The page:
Toyama Black Ramen and Where to Eat It-1

Toyama Black Ramen and Where to Eat It

Toyama black ramen is one of Toyama’s regional specialties. Many restaurants in the prefecture serve black ramen, though of course, the taste varies from place to place. This round-up will give you a brief history of Toyama black ramen and four recommended restaurants you can try on your noodle journey.

* This article was adapted from work by a local reporter living in Toyama Prefecture.

1. Daiki: The birthplace of Toyama black ramen

Naturally, the birthplace of Toyama black ramen, Daiki, is at the top of this list. The dish was first served in 1947, designed with a rich soy sauce to supplement the sodium intake of laborers in the postwar period.

There are six branches of Daiki around Toyama Prefecture, meaning it’s easy to include on any itinerary. The main branch is in Nishicho, Toyama City, and numerous celebrities have visited over the years. There is also a branch at Toyama Station, inside the Toyomarche shopping center. 

The station branch is easily accessible, so there should be no problem for customers entering with a stroller or wheelchair. There are 29 seats (17 at the counter and 12 at tables), and wheelchair users can dine without difficulty.

The restaurant has a simple menu with only Chuka soba (another name for ramen) and rice dishes available to order. The ramen and rice set is great if you’re particularly famished. 

The Chuka soba dish at Daiki comes with black broth, thick noodles, bamboo shoots, chashu (braised pork belly), sliced green onions, and coarsely ground black pepper. Everyone has their own way of eating the noodles, but the restaurant recommends mixing the noodles and other ingredients until everything is well-coated in the broth before digging in.

Flavor intensity: 5/5
As expected of the original Toyama black ramen! Outstandingly rich!

Noodle thickness: 3/5
These straight noodles soak the soup right up.

Tenderness of the pork: 2/5
Somewhat firm.

Accessibility: Located in a train station with accessible toilets.

In short, this restaurant is great for anyone who wants to enjoy the intense flavor of the original Toyama black ramen. Daiki and the Toyamarche shopping complex are located inside Toyama Station, with good overall accessibility.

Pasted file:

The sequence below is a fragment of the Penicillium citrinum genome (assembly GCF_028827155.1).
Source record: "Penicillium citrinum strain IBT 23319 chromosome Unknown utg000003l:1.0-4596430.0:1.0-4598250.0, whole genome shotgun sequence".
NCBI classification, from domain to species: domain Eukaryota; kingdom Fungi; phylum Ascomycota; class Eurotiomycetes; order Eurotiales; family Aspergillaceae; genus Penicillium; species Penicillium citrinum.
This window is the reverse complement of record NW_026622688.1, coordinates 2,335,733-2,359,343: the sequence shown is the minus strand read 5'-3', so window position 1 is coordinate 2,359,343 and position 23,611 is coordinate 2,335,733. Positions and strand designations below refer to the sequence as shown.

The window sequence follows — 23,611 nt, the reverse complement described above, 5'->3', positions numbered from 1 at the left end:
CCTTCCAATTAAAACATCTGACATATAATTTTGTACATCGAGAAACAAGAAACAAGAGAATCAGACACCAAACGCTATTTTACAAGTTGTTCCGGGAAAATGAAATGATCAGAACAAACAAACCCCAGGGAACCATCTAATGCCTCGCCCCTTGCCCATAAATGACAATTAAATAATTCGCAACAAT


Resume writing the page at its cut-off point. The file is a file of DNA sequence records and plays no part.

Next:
The first Daiki to serve Toyama black ramen is in Nishicho, but the Toyama Station restaurant has a photo of the main branch on display, so you can sense its history from the convenience of the station. The restaurant also sells noodle goods that you can purchase to enjoy at home. For the authentic taste of the original black ramen, be sure to visit Daiki.

2. Darumaya Ramen: Over 50 years of history

The next shop on this list is the Kitadai branch of Darumaya Ramen in Toyama City, an authentic Toyama ramen restaurant with a history of over 50 years.

The two most popular dishes on the menu are the Ganso (meaning “pioneer” or “originator”) and the Young. The Ganso is said to have been on the menu of a diner that opened about 50 years ago, while the Young comes from the boom era of food stalls, when it was popular with young consumers.

Accessibility is a concern for many diners, so it’s wonderful that Darumaya Ramen in Kitadai has a ramp and handrails in place. Also, the chairs around the tables inside the restaurant can be moved to accommodate wheelchair users.

On the menu, you’ll find a clear explanation of the differences between the Ganso and the Young, as well as the particulars of Darumaya Ramen.

Fresh hand-pulled noodles, made to order on-site and using traditional methods, are one of the defining features of this restaurant.

Black ramen here goes by the name of Ganso or Young. The broth is on the light side yet still full of flavor, and the noodles are firm and chewy. These noodles undeniably have their own character and identity among Toyama black ramen.

Flavor intensity: 3/5 
The delicious black broth is light enough to drink up after finishing the noodles.

Noodle thickness: 4/5
These freshly made hand-pulled noodles are firm and chewy.

Tenderness of the pork: 3/5
The mouthwatering slices have a certain firmness and are full of flavor.

Accessibility: Has a parking lot and a ramp.

Darumaya’s ramen is made with great care and consideration, offering the full package in visual composition and taste. If you want to savor the broth of Toyama’s black ramen, definitely try Darumaya Ramen.

The homemade gyoza dumplings are delicious, as is the seasoned egg presented in a cute little bowl with a Daruma doll motif. This restaurant offers something for customers of all ages. In fact, elderly patrons are among its regulars, proving that the Young noodle dish is good for any age.

Darumaya Ramen has two locations in Kitadai and Shinjomachi, both in Toyama City.

Darumaya Ramen Toyama Kitadai
Address: 5332 Kitadai, Toyama City, Toyama 930-0103
Open/Closed: Closed on Mondays (open on public holidays)
Phone Number: 076-436-3588
Parking: Yes (one accessible parking space available)

Darumaya Ramen Toyama Shinjo
Address: 2-1 Kamiiino, Toyama City, Toyama Prefecture 930-0827
Open/Closed: Closed on Mondays (open on public holidays)
Phone Number: 076-451-0058
Parking: Yes

Darumaya Ramen is a family enterprise headed by Mr. Ofusa Tatsuki, its third-generation owner. Besides serving dine-in ramen, Darumaya also offers noodle kits that customers can enjoy in the comfort of their own home, and even order online.

3. Ramen Makotoya: Takaoka’s black ramen shop

Ramen Makotoya in Takaoka City, Toyama Prefecture is a cozy store and always full of people. Most ramen lovers in Toyama know this shop by name.

The restaurant parking lot does not have an accessible parking space, so it’s best to park at the end of the lot if you need a little more space. There is a 15-centimeter step at the rear entrance, so it’s a good idea to go with a companion if you use a wheelchair.

The cheerful waitstaff will welcome you into the restaurant’s homey interior. There’s counter seating, table seating, and seating in the back that’s great for kids. The chairs at the tables can also be moved so you can eat easily in a wheelchair.